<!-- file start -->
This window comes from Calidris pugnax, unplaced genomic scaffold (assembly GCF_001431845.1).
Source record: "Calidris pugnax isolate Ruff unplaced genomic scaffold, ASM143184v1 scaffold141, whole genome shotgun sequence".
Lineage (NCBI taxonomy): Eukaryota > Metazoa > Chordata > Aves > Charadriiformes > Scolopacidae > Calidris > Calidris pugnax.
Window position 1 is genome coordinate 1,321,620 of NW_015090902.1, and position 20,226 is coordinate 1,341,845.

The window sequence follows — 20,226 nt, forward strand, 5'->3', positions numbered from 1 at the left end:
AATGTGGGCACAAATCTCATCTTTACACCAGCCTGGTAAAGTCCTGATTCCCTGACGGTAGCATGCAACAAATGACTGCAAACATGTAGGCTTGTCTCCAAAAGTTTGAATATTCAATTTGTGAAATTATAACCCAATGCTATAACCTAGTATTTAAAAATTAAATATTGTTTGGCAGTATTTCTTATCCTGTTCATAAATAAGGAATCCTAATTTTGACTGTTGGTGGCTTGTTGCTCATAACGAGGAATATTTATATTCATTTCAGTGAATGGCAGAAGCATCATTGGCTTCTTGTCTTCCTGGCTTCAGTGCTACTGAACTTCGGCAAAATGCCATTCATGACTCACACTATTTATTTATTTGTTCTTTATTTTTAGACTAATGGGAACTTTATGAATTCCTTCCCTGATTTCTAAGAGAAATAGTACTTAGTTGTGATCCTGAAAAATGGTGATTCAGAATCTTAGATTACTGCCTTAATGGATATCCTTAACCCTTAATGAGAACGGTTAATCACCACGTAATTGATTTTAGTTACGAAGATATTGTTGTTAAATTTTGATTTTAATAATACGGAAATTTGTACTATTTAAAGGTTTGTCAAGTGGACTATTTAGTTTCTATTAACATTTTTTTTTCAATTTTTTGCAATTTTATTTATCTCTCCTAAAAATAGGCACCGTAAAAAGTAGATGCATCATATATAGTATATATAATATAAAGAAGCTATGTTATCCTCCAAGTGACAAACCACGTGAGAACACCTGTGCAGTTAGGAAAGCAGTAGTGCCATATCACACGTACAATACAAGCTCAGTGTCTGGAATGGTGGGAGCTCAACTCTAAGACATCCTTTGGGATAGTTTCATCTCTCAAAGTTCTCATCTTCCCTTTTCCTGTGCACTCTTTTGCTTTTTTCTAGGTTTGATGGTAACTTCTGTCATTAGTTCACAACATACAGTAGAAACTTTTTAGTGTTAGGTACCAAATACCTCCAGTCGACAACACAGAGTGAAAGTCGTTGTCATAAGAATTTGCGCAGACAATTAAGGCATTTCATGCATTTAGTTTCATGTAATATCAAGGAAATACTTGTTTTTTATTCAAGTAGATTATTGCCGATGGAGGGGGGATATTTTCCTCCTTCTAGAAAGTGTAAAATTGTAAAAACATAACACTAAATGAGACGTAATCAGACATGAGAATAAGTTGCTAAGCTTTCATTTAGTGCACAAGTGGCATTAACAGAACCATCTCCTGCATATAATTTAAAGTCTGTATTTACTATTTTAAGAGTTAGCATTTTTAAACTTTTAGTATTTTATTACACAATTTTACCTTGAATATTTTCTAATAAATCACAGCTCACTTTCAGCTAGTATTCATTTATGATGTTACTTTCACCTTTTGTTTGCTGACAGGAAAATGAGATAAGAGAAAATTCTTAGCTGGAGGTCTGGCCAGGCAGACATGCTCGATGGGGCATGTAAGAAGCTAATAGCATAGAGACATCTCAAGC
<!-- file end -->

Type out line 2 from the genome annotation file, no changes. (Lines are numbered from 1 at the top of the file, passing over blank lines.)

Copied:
Source record: "Calidris pugnax isolate Ruff unplaced genomic scaffold, ASM143184v1 scaffold141, whole genome shotgun sequence".